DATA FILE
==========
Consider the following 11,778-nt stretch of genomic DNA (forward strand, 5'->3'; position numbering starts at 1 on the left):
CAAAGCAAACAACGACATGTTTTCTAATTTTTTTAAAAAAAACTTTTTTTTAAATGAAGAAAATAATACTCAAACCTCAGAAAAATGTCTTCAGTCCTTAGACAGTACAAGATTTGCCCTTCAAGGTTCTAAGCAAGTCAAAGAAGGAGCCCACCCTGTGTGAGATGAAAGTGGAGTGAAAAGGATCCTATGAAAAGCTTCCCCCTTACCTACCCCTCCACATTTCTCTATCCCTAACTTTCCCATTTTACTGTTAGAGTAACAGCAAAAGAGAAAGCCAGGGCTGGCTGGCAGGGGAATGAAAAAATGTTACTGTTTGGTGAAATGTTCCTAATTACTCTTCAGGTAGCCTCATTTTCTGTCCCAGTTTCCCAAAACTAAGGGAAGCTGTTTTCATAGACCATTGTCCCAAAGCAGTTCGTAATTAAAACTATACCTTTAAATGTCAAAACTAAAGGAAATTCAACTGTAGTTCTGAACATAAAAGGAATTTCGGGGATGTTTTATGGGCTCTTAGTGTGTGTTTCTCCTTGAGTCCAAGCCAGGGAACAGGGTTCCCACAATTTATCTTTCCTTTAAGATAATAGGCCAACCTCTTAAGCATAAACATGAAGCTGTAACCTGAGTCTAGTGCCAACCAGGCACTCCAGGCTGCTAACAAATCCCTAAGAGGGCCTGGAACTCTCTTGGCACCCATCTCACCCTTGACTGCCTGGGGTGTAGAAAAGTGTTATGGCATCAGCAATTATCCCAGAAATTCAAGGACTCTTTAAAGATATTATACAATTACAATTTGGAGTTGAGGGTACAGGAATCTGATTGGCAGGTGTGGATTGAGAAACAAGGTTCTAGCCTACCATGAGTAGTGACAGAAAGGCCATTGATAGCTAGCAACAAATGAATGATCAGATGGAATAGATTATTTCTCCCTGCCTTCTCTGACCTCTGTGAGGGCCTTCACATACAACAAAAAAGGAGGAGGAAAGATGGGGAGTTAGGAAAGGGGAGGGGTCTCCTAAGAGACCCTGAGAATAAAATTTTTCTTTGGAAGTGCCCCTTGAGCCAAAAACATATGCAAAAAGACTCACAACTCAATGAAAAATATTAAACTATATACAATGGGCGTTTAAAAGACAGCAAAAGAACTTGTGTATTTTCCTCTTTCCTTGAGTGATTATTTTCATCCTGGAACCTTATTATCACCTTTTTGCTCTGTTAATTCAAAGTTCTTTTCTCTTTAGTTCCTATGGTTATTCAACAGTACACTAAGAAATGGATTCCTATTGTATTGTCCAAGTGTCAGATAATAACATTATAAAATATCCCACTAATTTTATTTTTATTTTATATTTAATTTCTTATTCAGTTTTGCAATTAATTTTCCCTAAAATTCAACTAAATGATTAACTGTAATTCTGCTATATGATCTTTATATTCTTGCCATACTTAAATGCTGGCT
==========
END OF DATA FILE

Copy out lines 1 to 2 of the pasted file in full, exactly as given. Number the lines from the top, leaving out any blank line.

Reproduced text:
Consider the following 11,778-nt stretch of genomic DNA (forward strand, 5'->3'; position numbering starts at 1 on the left):
CAAAGCAAACAACGACATGTTTTCTAATTTTTTTAAAAAAAACTTTTTTTTAAATGAAGAAAATAATACTCAAACCTCAGAAAAATGTCTTCAGTCCTTAGACAGTACAAGATTTGCCCTTCAAGGTTCTAAGCAAGTCAAAGAAGGAGCCCACCCTGTGTGAGATGAAAGTGGAGTGAAAAGGATCCTATGAAAAGCTTCCCCCTTACCTACCCCTCCACATTTCTCTATCCCTAACTTTCCCATTTTACTGTTAGAGTAACAGCAAAAGAGAAAGCCAGGGCTGGCTGGCAGGGGAATGAAAAAATGTTACTGTTTGGTGAAATGTTCCTAATTACTCTTCAGGTAGCCTCATTTTCTGTCCCAGTTTCCCAAAACTAAGGGAAGCTGTTTTCATAGACCATTGTCCCAAAGCAGTTCGTAATTAAAACTATACCTTTAAATGTCAAAACTAAAGGAAATTCAACTGTAGTTCTGAACATAAAAGGAATTTCGGGGATGTTTTATGGGCTCTTAGTGTGTGTTTCTCCTTGAGTCCAAGCCAGGGAACAGGGTTCCCACAATTTATCTTTCCTTTAAGATAATAGGCCAACCTCTTAAGCATAAACATGAAGCTGTAACCTGAGTCTAGTGCCAACCAGGCACTCCAGGCTGCTAACAAATCCCTAAGAGGGCCTGGAACTCTCTTGGCACCCATCTCACCCTTGACTGCCTGGGGTGTAGAAAAGTGTTATGGCATCAGCAATTATCCCAGAAATTCAAGGACTCTTTAAAGATATTATACAATTACAATTTGGAGTTGAGGGTACAGGAATCTGATTGGCAGGTGTGGATTGAGAAACAAGGTTCTAGCCTACCATGAGTAGTGACAGAAAGGCCATTGATAGCTAGCAACAAATGAATGATCAGATGGAATAGATTATTTCTCCCTGCCTTCTCTGACCTCTGTGAGGGCCTTCACATACAACAAAAAAGGAGGAGGAAAGATGGGGAGTTAGGAAAGGGGAGGGGTCTCCTAAGAGACCCTGAGAATAAAATTTTTCTTTGGAAGTGCCCCTTGAGCCAAAAACATATGCAAAAAGACTCACAACTCAATGAAAAATATTAAACTATATACAATGGGCGTTTAAAAGACAGCAAAAGAACTTGTGTATTTTCCTCTTTCCTTGAGTGATTATTTTCATCCTGGAACCTTATTATCACCTTTTTGCTCTGTTAATTCAAAGTTCTTTTCTCTTTAGTTCCTATGGTTATTCAACAGTACACTAAGAAATGGATTCCTATTGTATTGTCCAAGTGTCAGATAATAACATTATAAAATATCCCACTAATTTTATTTTTATTTTATATTTAATTTCTTATTCAGTTTTGCAATTAATTTTCCCTAAAATTCAACTAAATGATTAACTGTAATTCTGCTATATGATCTTTATATTCTTGCCATACTTAAATGCTGGCT